Meeting Thatcher in Dammam, Saudi Arabia in the early 1990s
I met Margaret Thatcher in the early 1990s on a dusty, sun-scorched airfield in Dammam, Saudi Arabia. In journalistic jargon it was an “ambush’’ interview two other colleagues and I had, when we were informed that the Iron Lady was in the Eastern Province of Saudi Arabia for a whistlestop visit, perhaps some vague detour in her secret agenda.
There are no civil niceties in such situations when journalists are fishing for news. What you have is the firing of quick questions, tape recorder on hand, and out again to beat the early front-page deadlines. We were told to wait outside the VIP lounge where Thatcher and her daughter Carol were formally received after stepping out of the plane that brought them to Saudi Arabia’s oil fields.
I expected the Thatcher ladies to come out wearing the traditional black robes and scarves reserved for women. They both came out of the VIP lounge dressed in business attire, and we were surprised because dress code details are not taken lightly in Saudi Arabia regardless of status and once you’re out in public.
Looking back, it’s remarkable that the first thing I saw was not her face, but the sweep of carefully coiffed silver-blond hair that even the wind failed to ruffle. Then a pair of eyes that scanned the three of us—quickly from left to right like a desert lizard, as if we are obstacles blocking her way to the exits. The press in Saudi Arabia is far from hostile, and yet the frosty air that exuded from her was like an unseen Great Wall of China.
We don’t expect her to provide details of her visit and I was cynical that my editors would run a decent story of her whistlestop tour. Our questions were almost routine and her replies perfunctory. No breaking news, no telling details. I even forgot now what I wrote for the newspaper about that brief encounter.
But what was not lost, even after she was recently edged out of power at that time, was her political flair and the unspoken reminder that she was in command and fully holding the reins. To the pointed questions, she mumbled a runaround reply and my doubts were confirmed that despite my efforts, the story would land somewhere in the inside pages.
I am not a fan of the Iron Lady, certainly not of her divisive way of politics and her championing of the free market which, as many know by now, has contributed to the financial crisis in Europe. Privatization, market deregulation, anti-labor tactics…the arguments may swing back and forth, but the record is clear that the free market enthusiasts had their spectacular blunders.
What is also ironic in the case of Thatcher is that she is often praised for her iconic role in female politics, when she herself considered feminism as “poison.” It is rather curious that her fervent female admirers conveniently disregard her war record in the Falklands or the way she tore apart communities in the UK with her declaration of war against the unions.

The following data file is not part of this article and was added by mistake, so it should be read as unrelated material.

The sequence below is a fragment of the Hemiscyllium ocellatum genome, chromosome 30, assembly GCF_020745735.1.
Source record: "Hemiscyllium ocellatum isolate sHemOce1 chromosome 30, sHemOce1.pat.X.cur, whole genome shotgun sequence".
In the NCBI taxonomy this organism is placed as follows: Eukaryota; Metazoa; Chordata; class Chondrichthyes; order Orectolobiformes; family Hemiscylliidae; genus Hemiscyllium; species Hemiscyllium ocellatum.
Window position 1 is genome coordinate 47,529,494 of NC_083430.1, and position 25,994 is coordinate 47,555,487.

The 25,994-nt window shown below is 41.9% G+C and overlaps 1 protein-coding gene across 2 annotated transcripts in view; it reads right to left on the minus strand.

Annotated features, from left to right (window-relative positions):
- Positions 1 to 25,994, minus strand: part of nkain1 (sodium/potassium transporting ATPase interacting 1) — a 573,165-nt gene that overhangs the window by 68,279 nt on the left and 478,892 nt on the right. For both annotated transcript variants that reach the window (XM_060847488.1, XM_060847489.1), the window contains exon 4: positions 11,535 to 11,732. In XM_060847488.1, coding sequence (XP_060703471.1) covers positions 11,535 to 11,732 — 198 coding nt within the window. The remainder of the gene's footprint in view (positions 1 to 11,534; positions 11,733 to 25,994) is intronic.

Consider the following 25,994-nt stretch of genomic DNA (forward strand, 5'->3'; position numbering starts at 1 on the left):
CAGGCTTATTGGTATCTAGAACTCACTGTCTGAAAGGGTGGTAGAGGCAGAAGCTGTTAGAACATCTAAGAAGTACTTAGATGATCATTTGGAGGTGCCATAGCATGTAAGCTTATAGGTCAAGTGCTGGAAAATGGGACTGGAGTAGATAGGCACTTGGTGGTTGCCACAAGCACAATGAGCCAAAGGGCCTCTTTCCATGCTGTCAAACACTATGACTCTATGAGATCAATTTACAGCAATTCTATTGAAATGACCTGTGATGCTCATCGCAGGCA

Indeed, the free market has brought us the iPad but do we really need 10 varieties of a tablet, 20 types of shampoo and a grocery shelf stocked with 40 variants of potato chips? Thatcher avidly preached the value of individualism and the free market, and ran a total war against state management, but ignored the salient fact that in times of crucial nation-building, crisis, famine and war, solidarity is precisely what we need.
In a crisis situation the free market ideas of the Thatcherites do not work, otherwise what we will have is a social condition of Darwinism where the poor, the jobless and the handicapped are trampled by the powerful and the strong. Here in our country there are moves to privatise public hospitals with false premise and hopes that competition will improve services. I doubt if the queue at the Philippine General Hospital will get shorter with private management.
Besides, do we as human beings leave to the free market our choice for a partner, children and building a family? The free market camp pretends that we have free will. But are we really free when we have our deeply-rooted obligations to our wife, husband, children, our elders, and in the case of many Filipinos, even to our extended families?
Thatcher was a product of her working-class background and her cold and scientific training at the chemistry lab was the core and progenitor of her equally cold, calculating politics. No wonder that some Brits celebrated the passing of the politics that she represents, for we could only surmise what we could have achieve by now had she not strutted and swaggered on the world stage.
NOTE: This column has been originally published in the April 11 edition of the Manila Standard Today, and reprinted in the April 14 edition of the Saudi Gazette